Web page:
It is easy to imagine how large scoli curves can wreak havoc on one’s body, but many people are unaware of how small scoliosis curves can be just as physically and emotionally painful. I wrote in The Beautiful Scoliotic Back that bodies like balance. So, any deviation, even a small one, (i.e. small scoli curves) can create confusion in the body and cause pain.
I recently attended a yoga scoliosis workshop from Deborah Wolk, who owns Samamkaya Yoga Back Care & Scoliosis Collective Studio in New York City. When discussing large and small scoliosis curves, Deborah indicated that with large curves, part of the nervous system shuts down nerve feedback. That means a person with large curves may not always feel how much pain they are in. This shutdown doesn’t happen for people with small curves, so they can sometimes be in more pain even though their scoli is less severe. I found that concept to be fascinating, and one that I’ve been chewing on since the workshop.
This recent email I received about pain levels and small curves fits right in with that concept
You are an inspiration to me and I love watching and reading your material! Like so many others, I hope to take control of the progression of my scoliosis…I was not diagnosed with scoliosis (14 degree thoracic curve and 10 degree lumbar curve) until I was 26 years old and first began encountering problems and pain. I am now 45…and I found it interesting that my X-rays showed there were significant improvements in my thoracic curve (it decreased to 8 degrees). However I am still in a lot of pain…and I am so tired of being in pain!
-Katja W. from Florida
Here is what Katja’s scoli curves look like.
Yep, looks like an almost straight spine to me, yet Katja is still in a lot of pain.
In addition to being painful, small scoliosis curves often affect one’s self-esteem. I have a scoli client in her late 30’s that has an amazing-looking body and a small scoli curve in her lumbar spine. As a movement practitioner, I can see muscular discrepancies, but you’ve got to really know what you are looking for to find them. However, that is not how this client feels. She wouldn’t wear a swimsuit in her teens, and still won’t wear one because of how self-conscious her small curves make her feel. As far as I’m concerned, she could be a swimsuit model! This just goes to show that small curves can have just as big an impact as large ones on a person’s image and self-esteem.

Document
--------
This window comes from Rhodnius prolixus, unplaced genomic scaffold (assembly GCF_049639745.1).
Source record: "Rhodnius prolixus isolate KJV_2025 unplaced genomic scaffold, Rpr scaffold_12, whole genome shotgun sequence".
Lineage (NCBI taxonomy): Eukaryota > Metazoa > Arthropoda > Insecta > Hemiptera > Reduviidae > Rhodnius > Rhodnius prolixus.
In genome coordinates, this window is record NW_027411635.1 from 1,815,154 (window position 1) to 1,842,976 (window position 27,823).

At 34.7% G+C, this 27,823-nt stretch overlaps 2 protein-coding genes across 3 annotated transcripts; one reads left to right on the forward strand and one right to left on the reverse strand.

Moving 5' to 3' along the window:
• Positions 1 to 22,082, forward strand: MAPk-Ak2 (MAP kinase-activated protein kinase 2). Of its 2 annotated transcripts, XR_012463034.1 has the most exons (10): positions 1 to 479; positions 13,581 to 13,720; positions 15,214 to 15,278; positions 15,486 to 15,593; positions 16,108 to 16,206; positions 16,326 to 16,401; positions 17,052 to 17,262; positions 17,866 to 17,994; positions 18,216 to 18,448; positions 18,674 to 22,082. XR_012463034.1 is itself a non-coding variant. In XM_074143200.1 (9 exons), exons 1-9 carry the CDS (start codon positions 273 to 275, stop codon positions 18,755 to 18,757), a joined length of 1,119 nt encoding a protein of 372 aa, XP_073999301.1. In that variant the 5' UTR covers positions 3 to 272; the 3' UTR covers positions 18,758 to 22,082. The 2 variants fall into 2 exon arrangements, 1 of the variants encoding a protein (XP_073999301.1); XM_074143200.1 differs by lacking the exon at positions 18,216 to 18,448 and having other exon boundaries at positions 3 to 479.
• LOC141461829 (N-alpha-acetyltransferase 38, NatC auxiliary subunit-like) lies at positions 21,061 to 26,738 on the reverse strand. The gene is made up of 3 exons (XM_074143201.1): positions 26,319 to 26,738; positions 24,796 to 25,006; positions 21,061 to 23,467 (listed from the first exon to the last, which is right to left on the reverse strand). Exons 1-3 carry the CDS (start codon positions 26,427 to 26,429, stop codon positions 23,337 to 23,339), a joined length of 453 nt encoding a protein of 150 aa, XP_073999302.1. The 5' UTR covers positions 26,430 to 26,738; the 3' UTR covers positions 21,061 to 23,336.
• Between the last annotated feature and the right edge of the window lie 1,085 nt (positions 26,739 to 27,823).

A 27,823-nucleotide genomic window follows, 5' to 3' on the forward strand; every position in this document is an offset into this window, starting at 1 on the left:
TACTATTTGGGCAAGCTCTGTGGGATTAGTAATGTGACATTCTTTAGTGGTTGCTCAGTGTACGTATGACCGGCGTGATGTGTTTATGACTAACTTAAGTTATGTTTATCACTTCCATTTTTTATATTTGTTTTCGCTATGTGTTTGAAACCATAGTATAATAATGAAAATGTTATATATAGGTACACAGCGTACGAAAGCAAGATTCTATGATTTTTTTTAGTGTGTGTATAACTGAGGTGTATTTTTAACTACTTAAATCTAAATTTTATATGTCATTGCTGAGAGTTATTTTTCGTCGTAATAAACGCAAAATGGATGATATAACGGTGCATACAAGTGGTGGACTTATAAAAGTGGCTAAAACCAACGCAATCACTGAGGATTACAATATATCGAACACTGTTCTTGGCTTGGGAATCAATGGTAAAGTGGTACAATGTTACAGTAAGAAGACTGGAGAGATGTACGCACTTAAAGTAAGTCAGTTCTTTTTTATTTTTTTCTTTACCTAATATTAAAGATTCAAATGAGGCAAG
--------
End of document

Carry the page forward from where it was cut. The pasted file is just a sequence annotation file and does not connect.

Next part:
I have one more interesting email to share with you from a woman named Jennifer in Hawaii. In a previous email exchange, Jennifer shared that she has an 11-degree scoli curve. I quickly quipped back “wow, 11 degrees, that’s NOTHING. Literally, your spine has to be 10 degrees in order to get a diagnosis of scoli.” This was her thought-provoking response:
Yes, my 11 degrees still impacts my life. If I’m not looking head on when sitting or talking to someone, it throws off my whole spine. Also, during my period I get what I call a “scoliosis headache”. It’s the weirdest thing. Before my period, I get unstable and everything snaps and pops and is very loose. Then during my period everything seizes up and gets tight like a rope. I know my hormones have something to do with this.
-Jennifer P. from Hawaii
Crazy, huh?! Her reply was a good reminder to me of the impact small curves have on people’s lives.
No matter what type of scoliosis you are living with, fused or unfused, 11-degrees or 67-degrees, I have a personalized list of resources to help you.
If you have a small curve, I encourage you to share your experience it in the comments.
Jessica Brower says
i am in my early 60s, and after losing weight, about 25 pounds in all, am now 135. i have had chronic back lower back pain for decades and the pain affects mostly my left side. i have about a 1/4 ” shorter right leg as well.
i digress. after losing the weight, i now feel a boney protrusion near my s1 about even with the top of my butt crack, are that is actually visible through my skin. this is where my left sided pain has been radiating from.
i had xrays taken of the area and this was the radiologist interpretation of the xrays..
minimal curvature of the lower lumbar spine convex to the left.
minimal invagination of lumbar endplates is chronic. slight loss
of disc space height is suggested at l5-s1. no fracture or
destructive lesion seen.
incidental note is made of multiple right pelvic phleboliths.
i guess my question is where do i go from here. mri, ct scan…?
thank you for your time
Erin Myers says
First off, congrats on loosing that weight! I have many thoughts and would love to help you. I’d suggest we set up a virtual lesson. You can book it online or contact Spiral Spine and the client care coordinator can help you set it up. There’ll be a bit more to this than a quick email response. I look forward to making a plan for you.
Mrs. Sujata maharathi says
Your information could be helpful to me as i am a researcher in scoliosis .it ll’be very useful if you post some of your concepts to strengthen the weak muscles,myself a physiotherapist by profession who want to help people suffering from scoliotic curves.Thank you. sujata
Erin Myers says
It’s lovely to hear you research scoliosis. I would highly suggest you read my latest book, Analyzing Scoliosis, where I site research and pull together concepts on how I work with scoliosis clients through movement. I think that’ll be just what you’re looking for. You can also watch any of the number of scoliosis continuing education workshops I have online, which can be found here. Enjoy studying and let me know if you come across new scoli findings.